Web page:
TD won’t reveal what cyclist related tax question he asked

A TD who asked in a parliamentary question “if a tax is being introduced” but hid part of the question which related to cyclists to cycling said he did so to protect the identity of a constituent who asked him to raise the question.

“The reason the question is contained in ‘details supplied’ is to protect the identity of the Constituent who asked me to raise the question with the Minister on their behalf,” said Terence Flanagan by email on Friday. The Renua TD represents the Dublin Bay North Constituency — the same area as independent TD Finian McGrath, who is known to regularly raise the issue of people misbehaving on bicycles.

The independent parlmentry records website kildarestreet.com says ,”When it appears in a parliamentary question, ‘details supplied’ usually means the questioner is asking on behalf of a specific named individual or company from his or her constituency. The personal details of the constituent do not appear in the transcript.”

While it is widely accepted that the “details supplied” measure is used to protect personal details of constituents, in the question asked by Flanagan, the measure hides more than just personal details.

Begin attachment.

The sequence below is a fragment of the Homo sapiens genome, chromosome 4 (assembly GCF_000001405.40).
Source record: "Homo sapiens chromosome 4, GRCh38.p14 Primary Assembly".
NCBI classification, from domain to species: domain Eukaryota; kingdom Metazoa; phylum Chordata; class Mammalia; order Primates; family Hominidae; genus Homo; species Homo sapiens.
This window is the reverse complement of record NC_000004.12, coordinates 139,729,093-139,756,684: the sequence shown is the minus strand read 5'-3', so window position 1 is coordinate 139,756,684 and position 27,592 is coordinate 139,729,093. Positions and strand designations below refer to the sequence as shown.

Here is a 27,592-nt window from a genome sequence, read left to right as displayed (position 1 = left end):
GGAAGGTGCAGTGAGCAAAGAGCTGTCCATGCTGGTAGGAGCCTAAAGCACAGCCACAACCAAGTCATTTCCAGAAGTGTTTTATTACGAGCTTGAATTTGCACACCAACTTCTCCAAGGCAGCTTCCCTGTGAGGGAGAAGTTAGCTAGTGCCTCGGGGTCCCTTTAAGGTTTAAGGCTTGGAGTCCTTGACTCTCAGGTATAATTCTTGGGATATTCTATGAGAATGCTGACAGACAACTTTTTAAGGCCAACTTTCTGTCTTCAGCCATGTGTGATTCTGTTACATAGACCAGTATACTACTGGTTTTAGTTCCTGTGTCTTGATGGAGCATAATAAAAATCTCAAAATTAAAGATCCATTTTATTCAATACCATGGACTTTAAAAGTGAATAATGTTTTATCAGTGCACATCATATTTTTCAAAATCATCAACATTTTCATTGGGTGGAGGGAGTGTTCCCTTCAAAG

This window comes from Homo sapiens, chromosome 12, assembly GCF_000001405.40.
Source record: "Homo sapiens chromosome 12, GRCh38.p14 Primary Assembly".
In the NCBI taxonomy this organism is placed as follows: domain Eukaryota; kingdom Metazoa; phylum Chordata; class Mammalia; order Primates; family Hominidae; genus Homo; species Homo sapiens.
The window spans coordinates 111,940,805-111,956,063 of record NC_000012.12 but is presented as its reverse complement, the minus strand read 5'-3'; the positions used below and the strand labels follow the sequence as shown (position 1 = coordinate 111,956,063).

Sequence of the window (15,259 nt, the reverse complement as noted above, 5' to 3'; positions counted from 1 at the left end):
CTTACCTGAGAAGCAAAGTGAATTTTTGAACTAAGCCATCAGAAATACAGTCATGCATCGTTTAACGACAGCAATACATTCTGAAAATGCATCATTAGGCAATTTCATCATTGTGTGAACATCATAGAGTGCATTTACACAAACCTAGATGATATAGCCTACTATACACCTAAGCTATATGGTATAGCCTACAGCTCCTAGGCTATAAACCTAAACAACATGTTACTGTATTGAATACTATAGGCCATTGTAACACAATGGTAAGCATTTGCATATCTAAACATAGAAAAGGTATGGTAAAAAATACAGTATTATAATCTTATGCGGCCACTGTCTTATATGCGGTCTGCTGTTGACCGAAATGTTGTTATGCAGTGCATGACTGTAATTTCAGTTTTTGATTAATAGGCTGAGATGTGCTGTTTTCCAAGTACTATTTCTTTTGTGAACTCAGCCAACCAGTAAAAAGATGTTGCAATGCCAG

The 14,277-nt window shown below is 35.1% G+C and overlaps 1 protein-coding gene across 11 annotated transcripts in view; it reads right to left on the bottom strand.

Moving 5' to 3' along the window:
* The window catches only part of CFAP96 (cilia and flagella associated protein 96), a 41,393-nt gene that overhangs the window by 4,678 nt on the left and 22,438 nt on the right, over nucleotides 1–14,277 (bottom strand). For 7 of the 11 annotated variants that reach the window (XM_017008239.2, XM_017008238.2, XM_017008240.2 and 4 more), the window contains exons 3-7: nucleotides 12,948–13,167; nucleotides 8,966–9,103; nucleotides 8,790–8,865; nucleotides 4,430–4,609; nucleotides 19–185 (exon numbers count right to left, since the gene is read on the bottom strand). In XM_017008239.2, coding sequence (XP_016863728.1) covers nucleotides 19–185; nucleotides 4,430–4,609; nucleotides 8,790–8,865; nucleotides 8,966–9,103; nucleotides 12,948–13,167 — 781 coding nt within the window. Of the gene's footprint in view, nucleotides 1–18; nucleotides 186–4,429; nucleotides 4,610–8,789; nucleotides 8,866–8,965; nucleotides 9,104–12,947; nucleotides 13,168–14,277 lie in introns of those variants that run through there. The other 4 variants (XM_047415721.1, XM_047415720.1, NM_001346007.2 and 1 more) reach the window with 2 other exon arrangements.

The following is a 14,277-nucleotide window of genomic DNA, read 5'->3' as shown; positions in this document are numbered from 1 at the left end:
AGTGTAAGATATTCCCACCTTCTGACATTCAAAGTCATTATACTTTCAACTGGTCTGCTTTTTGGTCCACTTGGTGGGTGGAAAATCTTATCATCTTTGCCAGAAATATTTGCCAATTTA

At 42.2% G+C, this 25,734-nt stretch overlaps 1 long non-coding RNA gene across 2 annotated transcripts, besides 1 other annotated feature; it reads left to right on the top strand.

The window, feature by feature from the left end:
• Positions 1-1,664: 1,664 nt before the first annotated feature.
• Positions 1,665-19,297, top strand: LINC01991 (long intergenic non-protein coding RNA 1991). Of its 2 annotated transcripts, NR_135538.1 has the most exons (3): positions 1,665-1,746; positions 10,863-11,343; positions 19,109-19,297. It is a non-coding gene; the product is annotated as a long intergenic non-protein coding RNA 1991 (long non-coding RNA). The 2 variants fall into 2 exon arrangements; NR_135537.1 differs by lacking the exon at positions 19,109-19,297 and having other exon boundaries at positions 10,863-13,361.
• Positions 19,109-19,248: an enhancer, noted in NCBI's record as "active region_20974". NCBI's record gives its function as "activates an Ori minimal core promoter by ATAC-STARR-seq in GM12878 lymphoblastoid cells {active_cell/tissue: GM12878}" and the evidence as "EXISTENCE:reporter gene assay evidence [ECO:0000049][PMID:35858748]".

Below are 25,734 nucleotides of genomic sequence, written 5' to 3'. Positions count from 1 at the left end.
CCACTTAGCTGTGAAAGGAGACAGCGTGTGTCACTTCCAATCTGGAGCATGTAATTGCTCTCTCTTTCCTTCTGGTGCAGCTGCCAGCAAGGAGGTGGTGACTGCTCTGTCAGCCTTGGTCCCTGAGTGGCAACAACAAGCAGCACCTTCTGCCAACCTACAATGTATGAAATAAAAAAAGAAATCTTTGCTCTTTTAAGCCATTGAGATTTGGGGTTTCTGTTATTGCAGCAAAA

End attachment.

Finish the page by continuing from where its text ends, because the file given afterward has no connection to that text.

The Renua TD asked: “To ask the Minister for Finance if a tax is being introduced (details supplied); and if he will make a statement on the matter.”

It’s only in the response from finance minister Michael Noonan where it is revealed that the question relates to cycling.

The minister’s department wrote: “In general, the regulation of compliance with the rules of the road, including such compliance by cyclists, does not come under the responsibility of my Department. I have no plans regarding the introduction of new tax measures relating to cycling.”

After he told us on Friday that he used the measure to protect the identity of the constituent, we asked in the interest of transparency, is there any chance that he could reveal the question without giving away personal details of the person who asked it. We are awaiting a response to this request.

1 Comments

  1. Spoiler alert: “road” tax.

Leave a Reply

%d bloggers like this: